Development of Rajput Paintings in India
Rajput paintings originated in the royal states of Rajasthan, somewhere around the late 16th and early 17th centuries. The Mughals ruled almost all the Princely States of Rajasthan at that time and because of this most of the schools of Rajput painting in India reflect strong Mughal influence.
In 1916, the famous cyclones historian Coomaraswamy did the first remarkable scholarly work on the classification and nomenclature of Indian paintings. He concluded that the theme of the Rajput paintings is related to the Rajputana as well as the Hill state of Punjab (of that time). Thus, he divided the Rajput paintings into two parts i.e. Rajasthani (concerning the Rajputana) and Pahari (concerned with Jammu, Kangra, Garhwal, Basholi and Champa).
These paintings are miniature paintings of the finest quality, made both on paper and so large pieces of cloth. Different parts of the state stick to their own style and are thus, recognized as different schools of painting. A number of famous schools of Rajasthani painting are Mewar, Hadoti, Marwar, Kishangarh, Alwar and Dhundhar. Rajasthani paintings have clear influences on Mughal Paintings, though they are quite distinct in their own ways.
Pahari painting is the name given to the Rajput paintings, made in Himachal Pradesh and Jammu and Kashmir. These paintings developed as well as flourished during the period of the 17th to the 19th censures. Indian pahadi paintings have been done mostly in miniature forms.
Centers of the Pahari School of Painting
The earliest centre of painting in the Pahari region was Basohli, which was under the patronage of Raja Kripal Pal, an artist names Devidasa who executed miniatures in the forms of Rasamanjari illustrations in AD 1694. There is one more series of the Rasamanjari miniature painted in the same style and almost of the same period but appears to be in a different hand. The illustration of the two Rasamanjari series is scattered in a number of Indian and foreign museums. The Basohli style of painting is characterised by vigorous strong growing colours. The Basohli style spread to the various neighbouring states and continued till the middle of the 18th century.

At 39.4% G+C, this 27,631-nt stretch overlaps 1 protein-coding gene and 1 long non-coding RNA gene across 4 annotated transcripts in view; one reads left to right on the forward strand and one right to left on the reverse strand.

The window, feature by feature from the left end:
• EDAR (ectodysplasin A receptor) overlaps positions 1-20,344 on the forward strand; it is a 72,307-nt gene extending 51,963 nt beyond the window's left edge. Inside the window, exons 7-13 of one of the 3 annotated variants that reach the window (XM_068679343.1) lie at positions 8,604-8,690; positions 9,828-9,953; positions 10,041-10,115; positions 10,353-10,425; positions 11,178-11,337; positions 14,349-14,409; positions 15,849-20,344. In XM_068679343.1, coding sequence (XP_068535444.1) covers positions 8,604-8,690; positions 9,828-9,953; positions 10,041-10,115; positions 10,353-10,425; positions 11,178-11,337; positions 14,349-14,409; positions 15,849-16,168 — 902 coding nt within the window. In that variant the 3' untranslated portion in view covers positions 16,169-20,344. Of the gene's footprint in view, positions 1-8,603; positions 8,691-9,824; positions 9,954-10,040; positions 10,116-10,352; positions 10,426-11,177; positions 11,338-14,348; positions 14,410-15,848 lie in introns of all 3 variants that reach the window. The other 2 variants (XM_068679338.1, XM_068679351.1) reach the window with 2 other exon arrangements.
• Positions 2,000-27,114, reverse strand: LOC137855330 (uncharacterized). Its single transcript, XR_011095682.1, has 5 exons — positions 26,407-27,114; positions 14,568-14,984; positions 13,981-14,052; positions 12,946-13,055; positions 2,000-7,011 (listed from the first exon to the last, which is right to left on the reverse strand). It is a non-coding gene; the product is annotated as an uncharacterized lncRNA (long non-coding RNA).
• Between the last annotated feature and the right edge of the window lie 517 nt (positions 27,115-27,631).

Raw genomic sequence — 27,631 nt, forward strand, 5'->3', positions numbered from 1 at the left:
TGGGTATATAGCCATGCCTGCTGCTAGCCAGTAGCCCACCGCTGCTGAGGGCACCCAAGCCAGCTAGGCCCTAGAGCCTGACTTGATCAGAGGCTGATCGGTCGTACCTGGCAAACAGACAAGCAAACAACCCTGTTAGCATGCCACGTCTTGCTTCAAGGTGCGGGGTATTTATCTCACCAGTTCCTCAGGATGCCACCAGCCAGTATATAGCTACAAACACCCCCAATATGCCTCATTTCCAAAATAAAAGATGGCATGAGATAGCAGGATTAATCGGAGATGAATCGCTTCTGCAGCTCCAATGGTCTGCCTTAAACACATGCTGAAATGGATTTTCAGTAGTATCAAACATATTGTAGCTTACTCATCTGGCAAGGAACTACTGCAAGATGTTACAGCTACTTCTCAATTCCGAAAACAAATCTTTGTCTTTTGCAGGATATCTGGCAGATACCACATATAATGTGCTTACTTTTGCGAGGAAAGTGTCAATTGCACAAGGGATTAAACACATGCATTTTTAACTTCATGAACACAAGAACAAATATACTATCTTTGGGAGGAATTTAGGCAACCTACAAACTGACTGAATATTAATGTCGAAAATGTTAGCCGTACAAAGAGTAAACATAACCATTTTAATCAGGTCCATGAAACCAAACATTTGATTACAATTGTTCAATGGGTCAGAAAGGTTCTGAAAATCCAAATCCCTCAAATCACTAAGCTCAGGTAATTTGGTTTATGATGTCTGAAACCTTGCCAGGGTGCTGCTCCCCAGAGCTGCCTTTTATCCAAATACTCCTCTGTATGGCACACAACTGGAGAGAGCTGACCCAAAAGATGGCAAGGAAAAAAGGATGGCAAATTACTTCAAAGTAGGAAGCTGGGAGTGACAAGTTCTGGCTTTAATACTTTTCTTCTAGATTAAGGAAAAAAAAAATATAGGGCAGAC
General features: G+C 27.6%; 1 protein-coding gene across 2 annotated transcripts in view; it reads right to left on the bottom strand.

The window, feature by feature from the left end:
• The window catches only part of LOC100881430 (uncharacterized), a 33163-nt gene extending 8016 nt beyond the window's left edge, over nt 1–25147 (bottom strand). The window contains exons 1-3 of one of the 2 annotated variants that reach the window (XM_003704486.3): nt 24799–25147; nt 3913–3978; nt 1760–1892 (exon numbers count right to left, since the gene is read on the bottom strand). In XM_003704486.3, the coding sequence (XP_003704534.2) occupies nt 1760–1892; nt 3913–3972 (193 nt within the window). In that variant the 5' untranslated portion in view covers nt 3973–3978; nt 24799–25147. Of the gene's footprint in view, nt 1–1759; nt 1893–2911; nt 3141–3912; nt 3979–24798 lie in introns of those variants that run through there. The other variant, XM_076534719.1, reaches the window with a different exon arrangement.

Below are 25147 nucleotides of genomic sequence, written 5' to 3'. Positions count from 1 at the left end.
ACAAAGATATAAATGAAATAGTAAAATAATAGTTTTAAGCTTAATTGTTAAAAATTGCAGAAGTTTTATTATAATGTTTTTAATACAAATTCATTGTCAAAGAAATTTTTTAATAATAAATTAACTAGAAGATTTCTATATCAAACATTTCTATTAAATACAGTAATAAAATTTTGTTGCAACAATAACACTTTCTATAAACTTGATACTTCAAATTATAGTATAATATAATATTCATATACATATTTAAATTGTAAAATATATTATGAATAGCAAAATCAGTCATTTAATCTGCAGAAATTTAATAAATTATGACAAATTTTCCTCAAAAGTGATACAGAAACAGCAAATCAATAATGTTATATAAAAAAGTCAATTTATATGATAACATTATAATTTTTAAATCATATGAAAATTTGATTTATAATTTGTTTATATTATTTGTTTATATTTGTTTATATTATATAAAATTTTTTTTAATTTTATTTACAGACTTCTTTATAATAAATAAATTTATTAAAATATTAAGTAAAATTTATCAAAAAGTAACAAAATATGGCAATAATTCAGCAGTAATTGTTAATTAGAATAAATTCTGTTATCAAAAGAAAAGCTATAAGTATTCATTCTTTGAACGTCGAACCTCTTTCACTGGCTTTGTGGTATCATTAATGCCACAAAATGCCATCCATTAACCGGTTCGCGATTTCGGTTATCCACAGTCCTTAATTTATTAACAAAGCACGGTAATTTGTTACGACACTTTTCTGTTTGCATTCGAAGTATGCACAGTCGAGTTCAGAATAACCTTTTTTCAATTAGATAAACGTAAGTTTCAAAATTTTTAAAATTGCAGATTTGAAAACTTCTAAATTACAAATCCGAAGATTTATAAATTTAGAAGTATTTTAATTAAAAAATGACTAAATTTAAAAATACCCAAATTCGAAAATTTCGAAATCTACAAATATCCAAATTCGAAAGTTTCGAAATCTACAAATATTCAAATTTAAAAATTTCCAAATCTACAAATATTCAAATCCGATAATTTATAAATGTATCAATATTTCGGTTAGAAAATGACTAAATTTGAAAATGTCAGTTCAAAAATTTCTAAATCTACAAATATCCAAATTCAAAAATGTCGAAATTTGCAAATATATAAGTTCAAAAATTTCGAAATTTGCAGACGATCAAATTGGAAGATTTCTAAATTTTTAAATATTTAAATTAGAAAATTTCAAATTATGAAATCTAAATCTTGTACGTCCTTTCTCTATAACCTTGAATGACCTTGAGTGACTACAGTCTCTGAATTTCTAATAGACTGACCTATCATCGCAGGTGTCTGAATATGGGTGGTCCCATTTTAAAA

The last phase of the Basohli style was closely followed by the Jammu group of paintings mainly consisting of portraits of Raja Balwant Singh of Jasrota ( a small place near Jammu) by Nainsukh, an artist who originally belonged to Guler but had settled at Jastora. He worked both at Jastora and at Guler. These paintings are in a new naturalistic and delicate style marking a change from the earlier traditions of appears to have inspired by the naturalistic style of the Mughal painting of the Muhammad Period.
The Guler style was followed by another style of painting termed the Kangra style, representing the third phase of the Pahari paintings in the last quarter of the 18th century. The Kangra style developed out of the Guler style. It possessed the main characteristics of the Guler style, like the delicacy of drawing and the quality of naturalism.
The name Kangra style is given to this group of paintings for the very reason that they are identical in style to the portraits of Raja Sansar Chand of Kangra. In these paintings, the faces of women in profile have the nose almost in line with the forehead, the eyes are long and narrow and the chin is sharp.
Along with the naturalistic Kangra style in the Pahari region, there also flourished a folk style of paintings in the Kulu-Mandi area, mainly inspired by the local tradition. The style is marked by bold drawings and the use of dark and dull colours. Though the influence of the Kangra style is observed in certain cases, the style maintains its distinct folkish character.
A large number of portraits of the Kulu and Mandi rulers and miniatures on other themes are available in this style. A miniature from the series of the Bhagavata in the collection of the National Museum was painted by Shri Bhagwan in AD 1794.
This Painting is a form of classical South Indian painting which evolved in the Mysore city of Karnataka. During that time, Mysore was under the reign of the Wodeyars and it was under their patronage that this school of painting reached its Zenith. Centres of the Mysore school of Painting exist in Mysore, Bangalore, Narasipura, Tumkur, Sravanabelagola and Nanjangud.
It is one of the most popular forms of classical South Indian painting. It is the native art form of Thanjavur (also known as Tanjore) city of Tamil Nadu. The dense composition, surface richness and vibrant colours of Indian Thanjavur paintings distinguish them from the other type of paintings. The Paintings are notable for their adornment in the form of semi-precious stones, pearls, glass pieces and gold.
The rich vibrant colours, dashes of gold, semi-precious stones and fine artistic work are characteristics of these paintings. They add beauty and culture to a variety of surrounding and décor. The paintings so made are mostly of Gods and Goddesses because this art of painting flourished at a time when fine-looking and striking temples were being constructed by the rulers of several dynasties.